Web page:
Thursday, April 12, 2012

Film critic haunts top five horror movies

By Courtney Donlin, Guest Writer

Nothing goes more hand in hand with Friday the 13th than horror movies.

Some films stick out in audiences’ minds for years, scaring them well into old age.

A few are too legendary to go unnoticed, especially these top five.

5. Jaws

Based on the novel by Peter Benchley, the 1975 film Jaws ruined beach trips for years. The film, which earned $7 million during its opening weekend according to the Internet Movie Database, created a villain out of a monstrous great white shark.

There’s something innately horrifying about innocently swimming along only to become a gruesome snack for a creature that cannot be reasoned with.

4. Silence of the Lambs

Is there anything creepier than a serial killer wearing his victims’ skins? How about an eloquent cannibal with renowned skills as a psychiatrist?

The 1991 film Silence of the Lambs combines both. The plot follows FBI Special Agent Clarisse Starling on a manhunt for a serial killer known only as Buffalo Bill.

To help track Buffalo Bill down, Starling seeks help from former psychiatrist Hannibal Lector, who is imprisoned for cannibalism.

Hearing Lector whisper, “Hello Clarisse,” can send shivers down anyone’s spine.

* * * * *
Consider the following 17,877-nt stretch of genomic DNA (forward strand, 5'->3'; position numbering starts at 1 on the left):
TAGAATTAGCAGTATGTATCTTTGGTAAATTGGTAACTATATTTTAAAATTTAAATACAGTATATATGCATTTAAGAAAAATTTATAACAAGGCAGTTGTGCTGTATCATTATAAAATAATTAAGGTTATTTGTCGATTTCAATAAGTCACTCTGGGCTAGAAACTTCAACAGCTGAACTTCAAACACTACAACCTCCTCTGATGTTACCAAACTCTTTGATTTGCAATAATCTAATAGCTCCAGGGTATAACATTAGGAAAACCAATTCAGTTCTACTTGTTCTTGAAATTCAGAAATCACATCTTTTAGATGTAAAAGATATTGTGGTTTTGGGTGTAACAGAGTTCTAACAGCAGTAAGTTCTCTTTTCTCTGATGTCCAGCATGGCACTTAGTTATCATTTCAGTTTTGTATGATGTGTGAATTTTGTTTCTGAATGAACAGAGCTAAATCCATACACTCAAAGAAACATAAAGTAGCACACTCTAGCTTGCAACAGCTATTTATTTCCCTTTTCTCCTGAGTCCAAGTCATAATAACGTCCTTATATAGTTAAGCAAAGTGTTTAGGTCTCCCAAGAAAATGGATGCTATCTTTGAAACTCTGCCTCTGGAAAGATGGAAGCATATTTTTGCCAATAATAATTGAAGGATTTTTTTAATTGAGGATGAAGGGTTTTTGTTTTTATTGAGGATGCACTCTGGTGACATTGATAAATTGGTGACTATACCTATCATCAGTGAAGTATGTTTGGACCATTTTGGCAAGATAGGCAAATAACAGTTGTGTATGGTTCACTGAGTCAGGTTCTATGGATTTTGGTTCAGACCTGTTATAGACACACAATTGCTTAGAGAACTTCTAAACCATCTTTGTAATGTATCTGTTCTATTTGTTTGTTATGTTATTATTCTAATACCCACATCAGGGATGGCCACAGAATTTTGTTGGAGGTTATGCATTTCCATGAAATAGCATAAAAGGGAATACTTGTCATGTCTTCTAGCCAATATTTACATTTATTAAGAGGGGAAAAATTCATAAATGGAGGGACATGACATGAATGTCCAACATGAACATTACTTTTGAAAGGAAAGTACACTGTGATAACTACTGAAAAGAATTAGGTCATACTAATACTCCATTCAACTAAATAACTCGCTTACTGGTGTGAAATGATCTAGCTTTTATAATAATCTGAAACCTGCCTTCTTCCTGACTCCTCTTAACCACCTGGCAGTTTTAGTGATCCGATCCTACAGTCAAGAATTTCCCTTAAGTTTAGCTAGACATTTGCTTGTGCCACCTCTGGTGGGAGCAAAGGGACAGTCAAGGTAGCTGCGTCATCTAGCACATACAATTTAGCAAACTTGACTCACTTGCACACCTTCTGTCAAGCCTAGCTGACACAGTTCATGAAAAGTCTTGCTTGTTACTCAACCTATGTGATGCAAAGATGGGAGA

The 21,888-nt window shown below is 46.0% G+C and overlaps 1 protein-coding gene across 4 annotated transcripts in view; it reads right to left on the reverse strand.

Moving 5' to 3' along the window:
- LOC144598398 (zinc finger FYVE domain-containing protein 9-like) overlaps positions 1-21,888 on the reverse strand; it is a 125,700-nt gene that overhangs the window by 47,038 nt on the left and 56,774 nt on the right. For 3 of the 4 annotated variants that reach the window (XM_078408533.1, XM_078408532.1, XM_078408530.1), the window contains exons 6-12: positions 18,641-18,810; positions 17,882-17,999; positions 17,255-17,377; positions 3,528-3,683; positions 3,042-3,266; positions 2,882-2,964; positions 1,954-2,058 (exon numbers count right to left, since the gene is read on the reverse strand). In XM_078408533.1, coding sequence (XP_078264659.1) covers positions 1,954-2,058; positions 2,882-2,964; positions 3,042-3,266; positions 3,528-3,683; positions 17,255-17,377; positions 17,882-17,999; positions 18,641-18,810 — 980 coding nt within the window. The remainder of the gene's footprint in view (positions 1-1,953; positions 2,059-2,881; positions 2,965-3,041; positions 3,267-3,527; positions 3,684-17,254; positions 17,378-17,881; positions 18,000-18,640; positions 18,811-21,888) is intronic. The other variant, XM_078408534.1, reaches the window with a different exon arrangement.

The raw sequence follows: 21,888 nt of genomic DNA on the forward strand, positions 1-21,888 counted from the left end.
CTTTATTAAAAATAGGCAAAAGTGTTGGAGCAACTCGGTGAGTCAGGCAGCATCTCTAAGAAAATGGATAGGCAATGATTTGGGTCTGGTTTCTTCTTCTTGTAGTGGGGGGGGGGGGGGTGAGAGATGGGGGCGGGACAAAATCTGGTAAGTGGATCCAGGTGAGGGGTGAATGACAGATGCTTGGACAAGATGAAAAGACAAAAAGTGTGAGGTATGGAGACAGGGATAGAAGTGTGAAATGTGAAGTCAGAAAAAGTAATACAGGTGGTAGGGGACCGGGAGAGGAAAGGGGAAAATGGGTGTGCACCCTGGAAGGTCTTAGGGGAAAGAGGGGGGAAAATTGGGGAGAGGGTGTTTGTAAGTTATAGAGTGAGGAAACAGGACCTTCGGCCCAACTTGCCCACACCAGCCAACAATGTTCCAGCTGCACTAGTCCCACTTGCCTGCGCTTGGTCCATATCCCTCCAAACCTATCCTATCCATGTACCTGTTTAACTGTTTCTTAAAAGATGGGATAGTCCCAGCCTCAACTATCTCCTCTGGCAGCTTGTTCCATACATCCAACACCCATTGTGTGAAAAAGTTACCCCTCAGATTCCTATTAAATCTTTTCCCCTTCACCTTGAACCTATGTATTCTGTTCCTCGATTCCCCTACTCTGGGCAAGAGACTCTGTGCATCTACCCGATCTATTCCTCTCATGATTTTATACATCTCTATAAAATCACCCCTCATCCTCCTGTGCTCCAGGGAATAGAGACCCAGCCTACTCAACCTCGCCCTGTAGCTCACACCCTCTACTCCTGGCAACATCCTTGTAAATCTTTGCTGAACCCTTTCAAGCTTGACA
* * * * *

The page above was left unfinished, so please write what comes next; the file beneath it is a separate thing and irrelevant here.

3. Suspiria

The first of Italian director Dario Argento’s The Three Mothers trilogy, the 1977 film Suspiria follows an American ballet student to a German dance school with downright eerie teachers and a mysterious past.

Suzy Benner, the protagonist, arrives at the prestigious academy and is immediately affected by the strange atmosphere.

Benner falls ill, faints during class and is prescribed a daily glass of wine to deal with the stress.

Meanwhile, students are disappearing with no explanation.

Argento is a master of anticipation and Suspiria is arguably the best example of his skill.

2. Evil Dead

If B-list horror movies ever earn respect, it will be because of cult classic The Evil Dead.

Bruce Campbell stars as Ashley Williams, otherwise known as Ash. Ash and four friends visit a cabin in the woods and find a flesh-bound book called the Necronomicon and an audiotape of a mysterious stranger reading from the book.

The group plays it, inviting an ancient evil into their company. One by one, they become possessed and turn into evil deadites, insane and murderous shells of their former selves.

This horribly cheesy but absolutely unforgettable 1981 film spawned two sequels, Evil Dead 2 and Army of Darkness.

1. The Exorcist

William Peter Blatty said in an interview with National Public Radio that he never meant to scare anyone with his novel The Exorcist.

Despite his intentions, the 1973 film inspired by his book has become practically synonymous with horror. When Regan MacNeil, the daughter of a Hollywood actress, becomes possessed, a priest in the middle of a crisis of faith is called to save the day.

Before poor little Regan is saved, her head spins around, she spider-crawls down a flight of stairs and spews pea soup, among other unsavory atrocities.

The Exorcist was banned in the United Kingdom after its debut. One moviegoer even fainted and consequently broke his jaw, according to the IMBD. Imagine what Blatty could do if he had intended to scare people.